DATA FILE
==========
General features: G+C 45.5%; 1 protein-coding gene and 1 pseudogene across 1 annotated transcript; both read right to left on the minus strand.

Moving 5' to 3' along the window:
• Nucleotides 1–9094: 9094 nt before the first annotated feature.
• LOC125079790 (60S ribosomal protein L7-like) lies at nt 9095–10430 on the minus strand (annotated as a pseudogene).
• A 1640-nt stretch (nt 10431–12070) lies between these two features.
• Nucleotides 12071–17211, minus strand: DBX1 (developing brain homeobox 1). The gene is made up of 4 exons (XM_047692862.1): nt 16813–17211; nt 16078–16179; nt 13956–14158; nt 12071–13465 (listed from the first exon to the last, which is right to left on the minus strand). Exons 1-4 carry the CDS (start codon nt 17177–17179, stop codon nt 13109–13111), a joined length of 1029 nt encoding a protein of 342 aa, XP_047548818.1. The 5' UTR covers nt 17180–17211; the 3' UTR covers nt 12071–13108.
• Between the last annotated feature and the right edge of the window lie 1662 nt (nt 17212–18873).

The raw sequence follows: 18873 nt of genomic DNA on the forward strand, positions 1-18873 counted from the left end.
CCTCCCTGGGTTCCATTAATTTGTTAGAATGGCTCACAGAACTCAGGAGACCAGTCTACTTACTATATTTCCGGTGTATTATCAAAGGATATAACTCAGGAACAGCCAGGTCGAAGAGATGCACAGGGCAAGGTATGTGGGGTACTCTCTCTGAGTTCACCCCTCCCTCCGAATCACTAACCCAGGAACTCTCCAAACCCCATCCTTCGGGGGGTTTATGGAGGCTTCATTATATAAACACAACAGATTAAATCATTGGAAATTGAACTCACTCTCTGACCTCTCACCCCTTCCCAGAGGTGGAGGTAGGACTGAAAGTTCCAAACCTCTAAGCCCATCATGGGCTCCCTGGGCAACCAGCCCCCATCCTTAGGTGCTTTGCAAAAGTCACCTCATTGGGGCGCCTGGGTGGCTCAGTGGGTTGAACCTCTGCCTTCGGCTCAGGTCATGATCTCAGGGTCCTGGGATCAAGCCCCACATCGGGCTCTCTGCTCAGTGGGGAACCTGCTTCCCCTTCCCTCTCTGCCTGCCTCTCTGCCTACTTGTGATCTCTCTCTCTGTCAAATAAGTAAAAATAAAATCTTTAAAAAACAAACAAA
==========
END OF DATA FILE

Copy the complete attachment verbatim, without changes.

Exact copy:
General features: G+C 45.5%; 1 protein-coding gene and 1 pseudogene across 1 annotated transcript; both read right to left on the minus strand.

Moving 5' to 3' along the window:
• Nucleotides 1–9094: 9094 nt before the first annotated feature.
• LOC125079790 (60S ribosomal protein L7-like) lies at nt 9095–10430 on the minus strand (annotated as a pseudogene).
• A 1640-nt stretch (nt 10431–12070) lies between these two features.
• Nucleotides 12071–17211, minus strand: DBX1 (developing brain homeobox 1). The gene is made up of 4 exons (XM_047692862.1): nt 16813–17211; nt 16078–16179; nt 13956–14158; nt 12071–13465 (listed from the first exon to the last, which is right to left on the minus strand). Exons 1-4 carry the CDS (start codon nt 17177–17179, stop codon nt 13109–13111), a joined length of 1029 nt encoding a protein of 342 aa, XP_047548818.1. The 5' UTR covers nt 17180–17211; the 3' UTR covers nt 12071–13108.
• Between the last annotated feature and the right edge of the window lie 1662 nt (nt 17212–18873).

The raw sequence follows: 18873 nt of genomic DNA on the forward strand, positions 1-18873 counted from the left end.
CCTCCCTGGGTTCCATTAATTTGTTAGAATGGCTCACAGAACTCAGGAGACCAGTCTACTTACTATATTTCCGGTGTATTATCAAAGGATATAACTCAGGAACAGCCAGGTCGAAGAGATGCACAGGGCAAGGTATGTGGGGTACTCTCTCTGAGTTCACCCCTCCCTCCGAATCACTAACCCAGGAACTCTCCAAACCCCATCCTTCGGGGGGTTTATGGAGGCTTCATTATATAAACACAACAGATTAAATCATTGGAAATTGAACTCACTCTCTGACCTCTCACCCCTTCCCAGAGGTGGAGGTAGGACTGAAAGTTCCAAACCTCTAAGCCCATCATGGGCTCCCTGGGCAACCAGCCCCCATCCTTAGGTGCTTTGCAAAAGTCACCTCATTGGGGCGCCTGGGTGGCTCAGTGGGTTGAACCTCTGCCTTCGGCTCAGGTCATGATCTCAGGGTCCTGGGATCAAGCCCCACATCGGGCTCTCTGCTCAGTGGGGAACCTGCTTCCCCTTCCCTCTCTGCCTGCCTCTCTGCCTACTTGTGATCTCTCTCTCTGTCAAATAAGTAAAAATAAAATCTTTAAAAAACAAACAAA